Civil disobedience against irresponsible rule is a founding principle of this country. The school board has already passed one resolution against the state takeover of our local schools. That spirit should continue and they should be willing to put it into practice rather than just on paper.
Should those already outlined and further rules hostile to public education and local control be put in place, the NA/FC school board should simply refuse to follow them.
Stand up for teachers.
If the legislature guts collective bargaining as the governor intends, the board should give teachers even more negotiating rights.
If the legislature implores teacher evaluation rubrics, the board should ignore them and develop their own in consultation with teachers, students, and other members of the community.
If the state increases curricular mandates, the board should give teachers more leeway to decide what to teach and how to teach it.
And when the state declares that our local schools aren't performing the way some brute from Terre Haute or Anderson says they should according to resource-wasting tests that do little to nothing to measure actual student aptitudes and abilities, simply shrug it off and go on educating.
Citizens, on the other hand, should have their backs.
It's ridiculous to think that the state will somehow make teachers better by weakening their ability to determine what's best for their students, classrooms, and schools, hypocritical to say that charter schools perform better because they don't face such rigid state oversight while simultaneously prescribing more rigid state oversight for other public schools, and ridiculous to run for state office on a platform of lessened government intrusion and then declare local citizens unable to render community-wide decisions for themselves.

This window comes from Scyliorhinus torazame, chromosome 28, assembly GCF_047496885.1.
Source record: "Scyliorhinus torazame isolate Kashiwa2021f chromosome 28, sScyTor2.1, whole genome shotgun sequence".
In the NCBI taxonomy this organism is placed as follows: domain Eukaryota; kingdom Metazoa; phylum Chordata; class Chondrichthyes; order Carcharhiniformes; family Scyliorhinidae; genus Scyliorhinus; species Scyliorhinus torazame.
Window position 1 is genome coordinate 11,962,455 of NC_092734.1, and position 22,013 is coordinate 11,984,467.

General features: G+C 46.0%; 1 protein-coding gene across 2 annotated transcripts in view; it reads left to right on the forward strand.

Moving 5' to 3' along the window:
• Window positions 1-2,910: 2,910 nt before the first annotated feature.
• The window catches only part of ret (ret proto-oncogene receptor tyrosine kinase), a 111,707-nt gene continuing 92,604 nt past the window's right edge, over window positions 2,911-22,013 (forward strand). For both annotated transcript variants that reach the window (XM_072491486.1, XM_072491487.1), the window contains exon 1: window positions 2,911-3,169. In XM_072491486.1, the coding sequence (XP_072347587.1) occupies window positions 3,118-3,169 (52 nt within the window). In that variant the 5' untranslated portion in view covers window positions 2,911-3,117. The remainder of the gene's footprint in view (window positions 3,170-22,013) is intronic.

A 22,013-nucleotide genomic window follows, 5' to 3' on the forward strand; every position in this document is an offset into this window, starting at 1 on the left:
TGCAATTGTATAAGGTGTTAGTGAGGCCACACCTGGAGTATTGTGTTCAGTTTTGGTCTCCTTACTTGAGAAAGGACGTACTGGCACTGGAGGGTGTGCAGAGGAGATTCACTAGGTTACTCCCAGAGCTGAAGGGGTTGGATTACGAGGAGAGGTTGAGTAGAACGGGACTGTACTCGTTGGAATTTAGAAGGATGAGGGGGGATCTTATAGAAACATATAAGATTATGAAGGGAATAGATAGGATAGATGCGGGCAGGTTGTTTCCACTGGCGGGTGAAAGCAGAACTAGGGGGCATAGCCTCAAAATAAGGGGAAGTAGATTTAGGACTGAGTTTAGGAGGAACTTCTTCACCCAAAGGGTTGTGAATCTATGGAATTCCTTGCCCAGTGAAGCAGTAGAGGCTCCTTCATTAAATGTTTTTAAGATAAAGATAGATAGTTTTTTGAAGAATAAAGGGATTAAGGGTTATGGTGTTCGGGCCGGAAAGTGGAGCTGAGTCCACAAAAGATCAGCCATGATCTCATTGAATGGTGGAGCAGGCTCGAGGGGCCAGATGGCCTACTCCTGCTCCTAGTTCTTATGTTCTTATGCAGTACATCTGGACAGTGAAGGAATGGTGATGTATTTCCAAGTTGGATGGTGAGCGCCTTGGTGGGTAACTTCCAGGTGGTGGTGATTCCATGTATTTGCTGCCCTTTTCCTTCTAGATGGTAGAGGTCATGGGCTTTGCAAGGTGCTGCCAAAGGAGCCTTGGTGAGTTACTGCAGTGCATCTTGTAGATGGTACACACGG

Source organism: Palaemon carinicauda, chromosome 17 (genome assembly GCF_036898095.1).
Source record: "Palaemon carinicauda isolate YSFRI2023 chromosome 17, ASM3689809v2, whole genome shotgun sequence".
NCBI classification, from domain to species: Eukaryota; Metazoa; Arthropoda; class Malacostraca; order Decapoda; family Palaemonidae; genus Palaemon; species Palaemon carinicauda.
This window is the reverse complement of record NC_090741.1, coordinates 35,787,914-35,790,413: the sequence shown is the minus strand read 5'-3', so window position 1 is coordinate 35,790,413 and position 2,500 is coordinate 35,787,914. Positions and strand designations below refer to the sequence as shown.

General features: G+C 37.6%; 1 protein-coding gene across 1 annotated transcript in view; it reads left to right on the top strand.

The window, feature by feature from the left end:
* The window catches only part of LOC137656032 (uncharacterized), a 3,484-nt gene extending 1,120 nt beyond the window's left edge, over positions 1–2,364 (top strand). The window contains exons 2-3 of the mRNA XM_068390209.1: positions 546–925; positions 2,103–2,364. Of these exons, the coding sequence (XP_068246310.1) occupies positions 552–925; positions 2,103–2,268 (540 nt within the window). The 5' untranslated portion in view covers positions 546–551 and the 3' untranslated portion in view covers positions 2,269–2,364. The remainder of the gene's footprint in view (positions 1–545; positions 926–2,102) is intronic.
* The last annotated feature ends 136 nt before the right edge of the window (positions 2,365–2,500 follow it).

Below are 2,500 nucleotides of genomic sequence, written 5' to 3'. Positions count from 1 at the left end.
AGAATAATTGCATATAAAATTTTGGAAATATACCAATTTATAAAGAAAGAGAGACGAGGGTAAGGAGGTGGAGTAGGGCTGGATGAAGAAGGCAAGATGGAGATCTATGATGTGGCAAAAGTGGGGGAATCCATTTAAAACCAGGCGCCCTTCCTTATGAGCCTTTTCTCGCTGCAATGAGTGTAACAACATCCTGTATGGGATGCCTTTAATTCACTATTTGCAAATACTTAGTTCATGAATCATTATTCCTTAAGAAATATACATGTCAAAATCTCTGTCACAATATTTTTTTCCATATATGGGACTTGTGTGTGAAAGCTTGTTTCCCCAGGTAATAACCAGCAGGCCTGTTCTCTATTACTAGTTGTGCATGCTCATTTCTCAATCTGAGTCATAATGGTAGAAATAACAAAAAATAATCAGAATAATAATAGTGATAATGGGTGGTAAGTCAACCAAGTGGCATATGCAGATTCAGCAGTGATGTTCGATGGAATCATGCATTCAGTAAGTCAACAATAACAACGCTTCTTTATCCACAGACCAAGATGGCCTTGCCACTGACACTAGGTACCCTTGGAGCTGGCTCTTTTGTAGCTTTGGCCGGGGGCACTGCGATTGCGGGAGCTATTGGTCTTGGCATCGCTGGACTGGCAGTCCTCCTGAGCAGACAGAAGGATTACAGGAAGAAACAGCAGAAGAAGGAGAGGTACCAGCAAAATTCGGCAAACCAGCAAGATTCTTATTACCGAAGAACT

Whether in the media, in the court room, or at the ballot box, we can force the governor and legislators to explain how and why they think they are more qualified than local teachers and citizens working together to make decisions for our community's children, how and why they think standardized curricula and rote testing leads to innovation, and how and why competition, the very nature of which stands to pit schools against each other rather than proactively sharing best practices, is both necessary and just.
We owe ourselves that. Don't give in.